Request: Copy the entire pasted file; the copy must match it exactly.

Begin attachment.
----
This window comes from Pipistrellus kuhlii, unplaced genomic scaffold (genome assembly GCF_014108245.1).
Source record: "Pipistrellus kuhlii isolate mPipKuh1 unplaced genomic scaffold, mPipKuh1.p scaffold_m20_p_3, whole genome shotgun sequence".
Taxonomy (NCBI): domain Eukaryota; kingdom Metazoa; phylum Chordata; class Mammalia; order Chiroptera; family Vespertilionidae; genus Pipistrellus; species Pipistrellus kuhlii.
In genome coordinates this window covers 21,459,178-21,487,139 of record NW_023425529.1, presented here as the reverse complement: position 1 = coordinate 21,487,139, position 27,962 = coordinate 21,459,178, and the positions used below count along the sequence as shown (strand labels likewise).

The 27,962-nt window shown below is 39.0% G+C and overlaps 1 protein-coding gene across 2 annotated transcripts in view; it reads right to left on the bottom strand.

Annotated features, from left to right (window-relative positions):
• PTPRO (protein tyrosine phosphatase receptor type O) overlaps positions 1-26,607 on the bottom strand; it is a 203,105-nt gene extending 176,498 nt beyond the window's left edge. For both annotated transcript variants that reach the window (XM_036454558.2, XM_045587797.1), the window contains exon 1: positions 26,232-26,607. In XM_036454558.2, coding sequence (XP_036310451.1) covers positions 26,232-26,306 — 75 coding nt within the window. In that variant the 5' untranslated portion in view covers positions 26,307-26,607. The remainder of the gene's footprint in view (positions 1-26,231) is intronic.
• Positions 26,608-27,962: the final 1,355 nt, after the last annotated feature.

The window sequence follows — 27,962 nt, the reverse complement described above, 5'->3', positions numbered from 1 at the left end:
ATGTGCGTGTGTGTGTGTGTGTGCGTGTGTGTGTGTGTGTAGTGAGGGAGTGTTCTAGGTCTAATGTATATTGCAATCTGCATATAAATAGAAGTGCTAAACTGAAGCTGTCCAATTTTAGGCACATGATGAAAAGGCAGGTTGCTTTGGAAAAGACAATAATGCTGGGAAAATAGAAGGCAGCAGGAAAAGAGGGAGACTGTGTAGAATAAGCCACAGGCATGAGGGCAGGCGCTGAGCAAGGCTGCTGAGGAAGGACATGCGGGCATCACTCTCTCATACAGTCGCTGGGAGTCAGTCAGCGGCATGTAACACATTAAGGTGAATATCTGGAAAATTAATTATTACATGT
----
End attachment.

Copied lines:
This window comes from Pipistrellus kuhlii, unplaced genomic scaffold (genome assembly GCF_014108245.1).
Source record: "Pipistrellus kuhlii isolate mPipKuh1 unplaced genomic scaffold, mPipKuh1.p scaffold_m20_p_3, whole genome shotgun sequence".
Taxonomy (NCBI): domain Eukaryota; kingdom Metazoa; phylum Chordata; class Mammalia; order Chiroptera; family Vespertilionidae; genus Pipistrellus; species Pipistrellus kuhlii.
In genome coordinates this window covers 21,459,178-21,487,139 of record NW_023425529.1, presented here as the reverse complement: position 1 = coordinate 21,487,139, position 27,962 = coordinate 21,459,178, and the positions used below count along the sequence as shown (strand labels likewise).

The 27,962-nt window shown below is 39.0% G+C and overlaps 1 protein-coding gene across 2 annotated transcripts in view; it reads right to left on the bottom strand.

Annotated features, from left to right (window-relative positions):
• PTPRO (protein tyrosine phosphatase receptor type O) overlaps positions 1-26,607 on the bottom strand; it is a 203,105-nt gene extending 176,498 nt beyond the window's left edge. For both annotated transcript variants that reach the window (XM_036454558.2, XM_045587797.1), the window contains exon 1: positions 26,232-26,607. In XM_036454558.2, coding sequence (XP_036310451.1) covers positions 26,232-26,306 — 75 coding nt within the window. In that variant the 5' untranslated portion in view covers positions 26,307-26,607. The remainder of the gene's footprint in view (positions 1-26,231) is intronic.
• Positions 26,608-27,962: the final 1,355 nt, after the last annotated feature.

The window sequence follows — 27,962 nt, the reverse complement described above, 5'->3', positions numbered from 1 at the left end:
ATGTGCGTGTGTGTGTGTGTGTGCGTGTGTGTGTGTGTGTAGTGAGGGAGTGTTCTAGGTCTAATGTATATTGCAATCTGCATATAAATAGAAGTGCTAAACTGAAGCTGTCCAATTTTAGGCACATGATGAAAAGGCAGGTTGCTTTGGAAAAGACAATAATGCTGGGAAAATAGAAGGCAGCAGGAAAAGAGGGAGACTGTGTAGAATAAGCCACAGGCATGAGGGCAGGCGCTGAGCAAGGCTGCTGAGGAAGGACATGCGGGCATCACTCTCTCATACAGTCGCTGGGAGTCAGTCAGCGGCATGTAACACATTAAGGTGAATATCTGGAAAATTAATTATTACATGT